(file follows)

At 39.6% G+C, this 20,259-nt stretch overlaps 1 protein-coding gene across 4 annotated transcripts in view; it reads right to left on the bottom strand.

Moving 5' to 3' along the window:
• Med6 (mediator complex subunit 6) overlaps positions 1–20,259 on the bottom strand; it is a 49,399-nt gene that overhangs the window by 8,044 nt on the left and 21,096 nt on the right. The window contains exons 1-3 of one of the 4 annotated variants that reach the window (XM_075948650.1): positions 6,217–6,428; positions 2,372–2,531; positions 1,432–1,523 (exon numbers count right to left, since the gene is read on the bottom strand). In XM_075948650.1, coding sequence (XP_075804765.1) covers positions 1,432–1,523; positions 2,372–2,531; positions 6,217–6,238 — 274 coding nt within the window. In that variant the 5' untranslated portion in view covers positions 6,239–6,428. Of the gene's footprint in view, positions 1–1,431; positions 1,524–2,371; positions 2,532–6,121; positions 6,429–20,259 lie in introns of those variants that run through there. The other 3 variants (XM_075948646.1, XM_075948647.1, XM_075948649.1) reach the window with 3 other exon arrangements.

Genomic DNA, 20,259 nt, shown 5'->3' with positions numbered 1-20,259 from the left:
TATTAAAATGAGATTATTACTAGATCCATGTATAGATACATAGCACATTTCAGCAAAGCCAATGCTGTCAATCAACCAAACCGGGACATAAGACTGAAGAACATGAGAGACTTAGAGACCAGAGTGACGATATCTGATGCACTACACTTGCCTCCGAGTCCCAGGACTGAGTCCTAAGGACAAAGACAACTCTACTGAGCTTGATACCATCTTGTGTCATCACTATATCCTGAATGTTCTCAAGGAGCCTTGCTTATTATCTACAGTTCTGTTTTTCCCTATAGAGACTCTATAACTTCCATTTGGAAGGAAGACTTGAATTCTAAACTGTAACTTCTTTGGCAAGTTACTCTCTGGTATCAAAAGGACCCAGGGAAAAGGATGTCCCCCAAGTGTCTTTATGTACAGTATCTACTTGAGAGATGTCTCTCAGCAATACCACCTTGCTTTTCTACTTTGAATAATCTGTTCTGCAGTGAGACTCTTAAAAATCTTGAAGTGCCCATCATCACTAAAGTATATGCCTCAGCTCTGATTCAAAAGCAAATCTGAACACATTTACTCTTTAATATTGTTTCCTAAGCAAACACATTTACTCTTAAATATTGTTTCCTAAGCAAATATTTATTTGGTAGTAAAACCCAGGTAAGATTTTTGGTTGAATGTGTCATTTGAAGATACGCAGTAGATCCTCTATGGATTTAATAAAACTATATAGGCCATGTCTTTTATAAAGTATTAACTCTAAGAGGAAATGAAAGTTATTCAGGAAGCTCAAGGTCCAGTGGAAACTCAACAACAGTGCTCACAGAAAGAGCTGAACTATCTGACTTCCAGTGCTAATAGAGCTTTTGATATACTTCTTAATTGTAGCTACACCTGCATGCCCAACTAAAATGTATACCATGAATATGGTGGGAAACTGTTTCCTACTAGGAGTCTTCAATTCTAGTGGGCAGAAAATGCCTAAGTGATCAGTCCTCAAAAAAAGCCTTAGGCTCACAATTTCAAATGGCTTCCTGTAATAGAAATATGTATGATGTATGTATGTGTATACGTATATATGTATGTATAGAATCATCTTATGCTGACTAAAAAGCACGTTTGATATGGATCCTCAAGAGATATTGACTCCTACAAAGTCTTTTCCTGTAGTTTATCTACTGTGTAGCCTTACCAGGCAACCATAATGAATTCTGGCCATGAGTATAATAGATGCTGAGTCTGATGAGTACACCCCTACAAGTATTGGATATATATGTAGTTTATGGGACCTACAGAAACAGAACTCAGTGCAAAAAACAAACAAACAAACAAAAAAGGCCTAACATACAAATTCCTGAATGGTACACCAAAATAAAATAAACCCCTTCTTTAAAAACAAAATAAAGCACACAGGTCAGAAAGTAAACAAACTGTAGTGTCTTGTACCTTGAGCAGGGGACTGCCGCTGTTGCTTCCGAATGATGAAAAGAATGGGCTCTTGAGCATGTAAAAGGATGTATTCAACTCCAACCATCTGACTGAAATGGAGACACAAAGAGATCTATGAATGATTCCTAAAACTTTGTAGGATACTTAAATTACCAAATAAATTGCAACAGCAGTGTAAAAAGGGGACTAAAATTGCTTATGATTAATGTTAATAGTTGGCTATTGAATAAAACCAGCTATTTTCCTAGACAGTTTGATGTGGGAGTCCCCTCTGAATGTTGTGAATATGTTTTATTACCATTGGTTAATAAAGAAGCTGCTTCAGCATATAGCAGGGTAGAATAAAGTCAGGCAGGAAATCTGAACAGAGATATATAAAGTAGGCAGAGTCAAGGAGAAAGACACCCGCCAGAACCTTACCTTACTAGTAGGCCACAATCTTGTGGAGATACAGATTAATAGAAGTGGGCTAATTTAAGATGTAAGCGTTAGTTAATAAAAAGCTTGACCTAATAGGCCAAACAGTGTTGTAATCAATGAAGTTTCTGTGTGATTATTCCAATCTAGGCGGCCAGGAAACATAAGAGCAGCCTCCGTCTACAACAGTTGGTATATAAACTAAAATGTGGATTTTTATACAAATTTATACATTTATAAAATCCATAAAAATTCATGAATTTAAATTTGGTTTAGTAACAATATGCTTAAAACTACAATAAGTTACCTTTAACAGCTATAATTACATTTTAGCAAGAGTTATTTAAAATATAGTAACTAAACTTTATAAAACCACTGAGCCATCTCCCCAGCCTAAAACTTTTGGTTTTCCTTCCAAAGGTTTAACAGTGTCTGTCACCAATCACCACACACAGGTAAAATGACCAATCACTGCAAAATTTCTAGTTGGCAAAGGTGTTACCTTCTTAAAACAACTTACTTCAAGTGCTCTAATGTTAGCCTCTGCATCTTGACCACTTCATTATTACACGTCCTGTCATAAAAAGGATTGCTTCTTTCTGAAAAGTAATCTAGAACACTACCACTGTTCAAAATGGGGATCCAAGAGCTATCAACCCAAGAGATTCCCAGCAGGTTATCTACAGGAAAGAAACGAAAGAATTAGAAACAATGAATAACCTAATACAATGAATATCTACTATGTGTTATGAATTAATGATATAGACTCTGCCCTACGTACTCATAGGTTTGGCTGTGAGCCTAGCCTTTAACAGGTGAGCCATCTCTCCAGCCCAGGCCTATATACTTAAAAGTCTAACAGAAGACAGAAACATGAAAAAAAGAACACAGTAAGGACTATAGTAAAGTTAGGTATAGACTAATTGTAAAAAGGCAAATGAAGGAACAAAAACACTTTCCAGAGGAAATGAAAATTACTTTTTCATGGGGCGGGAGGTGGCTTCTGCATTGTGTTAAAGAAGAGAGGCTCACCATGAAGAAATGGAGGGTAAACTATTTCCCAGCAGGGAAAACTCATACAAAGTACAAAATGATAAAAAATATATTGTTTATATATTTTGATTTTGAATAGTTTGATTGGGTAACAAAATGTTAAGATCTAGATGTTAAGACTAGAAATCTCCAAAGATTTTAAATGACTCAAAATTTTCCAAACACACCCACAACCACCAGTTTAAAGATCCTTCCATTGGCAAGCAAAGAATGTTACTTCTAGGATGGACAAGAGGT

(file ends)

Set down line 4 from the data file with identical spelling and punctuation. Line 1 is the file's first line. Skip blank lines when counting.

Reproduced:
Genomic DNA, 20,259 nt, shown 5'->3' with positions numbered 1-20,259 from the left: